Most 401(k) plans that have qualified default investment funds
(QDIA's) have chosen target date funds as their default
investments. Target date funds change their mix of investments to
become more conservative over time in relation to a projected
Despite their popularity, target date funds are not well
understood by either the fiduciaries who select them or the
participants whose accounts are invested in them by default or by
choice. For example, two funds that are designed for participants
retiring in 2020 may have different proportions of fixed income and
equity investments and different assumptions about when the
participant will actually begin receiving pension payments.
Both the U.S. Department of Labor (DOL) and the Securities and
Exchange Commission (SEC) are taking steps to improve the
retirement community's understanding of target date funds. The
DOL has issued
proposed regulations and the SEC has proposed rules
requiring greater disclosure about target date funds. The DOL
also recently issued recommendations for plan fiduciaries to assist
them in fulfilling their fiduciary responsibilities when selecting
and monitoring these funds.
The DOL suggests that responsible fiduciaries review the
investment return information;
investment expenses, which may vary significantly;
principal strategies and risks; and
asset allocation, and how that will change over time, called the
The DOL also suggests reviewing how the fund's
characteristics align with employee ages and likely retirement
dates, and possibly discussing individual information such as
salary levels and turnover rates with prospective target date fund
A further recommendation that surprised many of us was that
fiduciaries should inquire whether a custom or non-proprietary
target date fund, which did not use only the vendor's
proprietary funds, would be a more appropriate investment. In our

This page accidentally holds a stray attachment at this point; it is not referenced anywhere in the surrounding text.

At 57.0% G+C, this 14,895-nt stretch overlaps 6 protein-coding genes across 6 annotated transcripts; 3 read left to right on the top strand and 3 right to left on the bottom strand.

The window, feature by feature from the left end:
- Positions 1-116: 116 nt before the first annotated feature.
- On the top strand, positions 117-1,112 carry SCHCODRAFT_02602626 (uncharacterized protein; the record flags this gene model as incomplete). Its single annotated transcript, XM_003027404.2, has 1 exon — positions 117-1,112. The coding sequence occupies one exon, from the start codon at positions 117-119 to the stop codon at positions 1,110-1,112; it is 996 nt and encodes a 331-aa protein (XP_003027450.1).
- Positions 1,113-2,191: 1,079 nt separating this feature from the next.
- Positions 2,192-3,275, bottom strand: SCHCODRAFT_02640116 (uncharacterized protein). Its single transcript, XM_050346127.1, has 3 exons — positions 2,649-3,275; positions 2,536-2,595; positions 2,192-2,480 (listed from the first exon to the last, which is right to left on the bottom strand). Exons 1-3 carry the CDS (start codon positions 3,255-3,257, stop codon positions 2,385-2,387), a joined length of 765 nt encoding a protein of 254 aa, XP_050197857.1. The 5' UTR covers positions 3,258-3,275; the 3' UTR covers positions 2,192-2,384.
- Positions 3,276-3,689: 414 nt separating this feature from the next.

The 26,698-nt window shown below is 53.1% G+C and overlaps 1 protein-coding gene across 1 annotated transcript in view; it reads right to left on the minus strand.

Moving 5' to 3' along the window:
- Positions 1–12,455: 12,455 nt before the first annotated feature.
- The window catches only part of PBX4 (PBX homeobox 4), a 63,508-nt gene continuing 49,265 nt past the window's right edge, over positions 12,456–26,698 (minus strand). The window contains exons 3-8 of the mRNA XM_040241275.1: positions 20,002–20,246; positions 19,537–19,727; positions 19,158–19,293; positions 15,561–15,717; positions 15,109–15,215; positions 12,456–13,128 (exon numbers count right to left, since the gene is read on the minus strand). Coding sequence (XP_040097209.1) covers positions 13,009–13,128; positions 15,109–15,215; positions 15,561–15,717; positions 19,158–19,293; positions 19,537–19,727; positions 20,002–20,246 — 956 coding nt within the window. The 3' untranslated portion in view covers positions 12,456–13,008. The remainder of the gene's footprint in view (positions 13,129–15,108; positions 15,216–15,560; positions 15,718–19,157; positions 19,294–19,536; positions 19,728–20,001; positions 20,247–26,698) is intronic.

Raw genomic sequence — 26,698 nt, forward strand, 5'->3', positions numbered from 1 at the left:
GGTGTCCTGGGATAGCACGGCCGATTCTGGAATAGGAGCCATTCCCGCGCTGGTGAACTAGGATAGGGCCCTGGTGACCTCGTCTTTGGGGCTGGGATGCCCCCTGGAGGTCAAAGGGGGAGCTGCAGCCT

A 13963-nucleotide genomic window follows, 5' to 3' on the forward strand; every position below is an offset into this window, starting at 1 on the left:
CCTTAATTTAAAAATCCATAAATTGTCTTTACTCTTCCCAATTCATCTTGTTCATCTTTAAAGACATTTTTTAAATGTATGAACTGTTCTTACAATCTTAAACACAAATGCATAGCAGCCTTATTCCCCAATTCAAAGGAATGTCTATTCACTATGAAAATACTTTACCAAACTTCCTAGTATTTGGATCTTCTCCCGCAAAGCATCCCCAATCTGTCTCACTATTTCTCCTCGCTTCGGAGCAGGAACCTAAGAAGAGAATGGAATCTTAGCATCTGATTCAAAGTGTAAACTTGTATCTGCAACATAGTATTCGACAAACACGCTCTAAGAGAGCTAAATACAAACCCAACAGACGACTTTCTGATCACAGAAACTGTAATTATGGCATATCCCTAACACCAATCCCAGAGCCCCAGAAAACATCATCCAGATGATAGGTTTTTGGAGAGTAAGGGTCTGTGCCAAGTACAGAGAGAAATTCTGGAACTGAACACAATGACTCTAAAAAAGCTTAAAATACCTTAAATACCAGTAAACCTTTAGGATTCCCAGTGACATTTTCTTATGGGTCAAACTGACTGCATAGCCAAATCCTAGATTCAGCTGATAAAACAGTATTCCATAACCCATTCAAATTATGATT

experience, vendors recommend or insist upon using their
proprietary target date funds as part of popular pre-approved plan
packages, so this may not be a very practical suggestion. Any
custom product would also be more expensive, raising questions of
whether any additional benefits would outweigh the extra costs.
In addition to having an objective documented process for
selecting target date funds, the DOL suggests a documented process
for periodic review to see whether the funds should be continued or
replaced and effectively communicating information about the funds
to employees. We would add that fiduciaries also need to document
the reasons for their decisions at the time they are made to give
themselves maximum protection.
Last week, the SEC's Investor Advisory Committee urged the
SEC to expand its own target date fund disclosure requirements
to include the policies and assumptions used to manage risk over
the life of the fund and specific disclosure of glide paths.
Both the DOL and the SEC seem to be working towards facilitating
a better understanding of how target date funds work. There is
nothing to prevent fiduciaries from following their proposals and
recommendations before final guidance is issued. We think a prudent
fiduciary will do so, and will also be on the alert for new
guidance in this area.
The content of this article is intended to provide a general
guide to the subject matter. Specialist advice should be sought
about your specific circumstances.
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